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From left to right: Darryl Lorenzo Wellington, Tara Trudell, and Max Early read their poetry in the “Chapel”

It was the kind of morning best spent in a worn chair next to a lamp reading a good book. Rain pelted at the roof. Its percussive rhythms accompanied the lulling language of Fray Angélico Chávez who wrote: “The angel had simply vanished, slipped out of his hand the way sparrows or trout usually do, only much more swiftly.”

Huddled around a broad table, fingers warmed by mugs of coffee and tea, we were in the Reception Center at the School for Advanced Research (SAR) listening to the first three short stories in Fray Angélico Chávez’s New Mexico Triptych. Published in 1940, the beloved Franciscan padre born in Wagon Mound, NM created his own illustrations. In 1938 and 1939, he read his poetry aloud at the White Sisters’ “Chapel.”

On May 19, 2023, in honor of the second annual Santa Fe International Literary Festival, twenty-four tour guests learned about the literary connections at SAR as an organization, a collection, and a place. Starting in the Reception Center, we opened umbrellas to step outside.

“What we’re told as children is that people, when they walk on the land, leave their sweat and leave their breath wherever they go. So that wherever we walk, the place, that particular spot on the earth never forgets us, and when we go back to those places, we know that the people who have lived there are in some ways still there, and that we can actually partake of their breath and of their spirit.”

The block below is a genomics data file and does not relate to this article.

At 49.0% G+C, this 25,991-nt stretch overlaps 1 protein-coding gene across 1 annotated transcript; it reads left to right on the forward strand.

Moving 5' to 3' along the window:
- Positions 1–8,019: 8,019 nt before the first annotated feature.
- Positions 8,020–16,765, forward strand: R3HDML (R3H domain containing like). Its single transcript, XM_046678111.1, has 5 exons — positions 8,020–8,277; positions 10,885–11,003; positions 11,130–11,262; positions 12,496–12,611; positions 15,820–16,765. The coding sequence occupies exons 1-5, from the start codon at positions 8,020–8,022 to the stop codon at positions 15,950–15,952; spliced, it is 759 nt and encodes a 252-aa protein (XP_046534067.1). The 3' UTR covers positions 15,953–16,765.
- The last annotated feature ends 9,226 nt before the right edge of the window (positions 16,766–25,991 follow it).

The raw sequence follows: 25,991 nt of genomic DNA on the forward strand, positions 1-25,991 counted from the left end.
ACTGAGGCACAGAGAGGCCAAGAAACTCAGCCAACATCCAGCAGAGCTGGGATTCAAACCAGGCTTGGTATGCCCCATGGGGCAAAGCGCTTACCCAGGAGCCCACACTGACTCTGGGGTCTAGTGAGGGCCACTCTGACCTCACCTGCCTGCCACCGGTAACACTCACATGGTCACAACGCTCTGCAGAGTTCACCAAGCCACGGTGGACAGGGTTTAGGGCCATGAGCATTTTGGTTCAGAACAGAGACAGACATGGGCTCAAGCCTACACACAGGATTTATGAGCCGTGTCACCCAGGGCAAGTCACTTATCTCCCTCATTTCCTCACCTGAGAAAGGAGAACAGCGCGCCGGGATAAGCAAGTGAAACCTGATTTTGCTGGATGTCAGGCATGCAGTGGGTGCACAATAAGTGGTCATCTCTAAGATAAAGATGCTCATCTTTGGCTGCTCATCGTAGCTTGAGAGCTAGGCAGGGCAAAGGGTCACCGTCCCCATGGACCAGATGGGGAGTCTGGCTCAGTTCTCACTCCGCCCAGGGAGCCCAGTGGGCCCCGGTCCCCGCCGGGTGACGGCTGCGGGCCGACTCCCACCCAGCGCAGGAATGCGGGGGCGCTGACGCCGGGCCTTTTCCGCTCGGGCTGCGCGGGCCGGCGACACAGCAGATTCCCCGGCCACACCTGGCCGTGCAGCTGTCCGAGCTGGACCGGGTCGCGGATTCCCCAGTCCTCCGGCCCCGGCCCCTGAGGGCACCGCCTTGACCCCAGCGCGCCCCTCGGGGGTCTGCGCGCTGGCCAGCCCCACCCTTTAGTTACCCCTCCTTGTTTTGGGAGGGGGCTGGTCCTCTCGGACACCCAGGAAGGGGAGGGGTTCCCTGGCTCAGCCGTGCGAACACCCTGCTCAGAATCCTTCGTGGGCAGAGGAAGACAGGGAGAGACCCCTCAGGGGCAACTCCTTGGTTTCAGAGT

(Rina Swentzell, Surviving Columbus: the Story of the Pueblo People, 1992)

Artist, architect, and scholar from Santa Clara Pueblo, Rina Swentzell was a Lamon Fellow at SAR in 1995-1996. While at SAR, she collaborated with her brother, Tito Naranjo, and sister, Tessie Naranjo, in publications and public presentations.

Whether snow-topped or green or golden or covered in cloud, it is an honor to stand in that open space between the Reception Center and the Scholar Residences facing the Sangre de Cristo Mountains, remembering the breath of those before us. What settlements were here? What fires built? What stories told? What deaths? What births? Tewa, Southern Tano, Keres, Diné, Apache all passing through this place where we stand.

Source: Red Earth: Poems of New Mexico by Alice Corbin Henderson. Published in Chicago by R.F. Seymour in 1920.

One of those who stood here was Alice Corbin Henderson, who came to Santa Fe in 1916 to die.

A founding editor of Poetry Magazine in Chicago, she influenced the careers of Carl Sandburg and Ezra Pound among others. When she was diagnosed with tuberculosis, she came to Sunmount Sanitorium with little hope.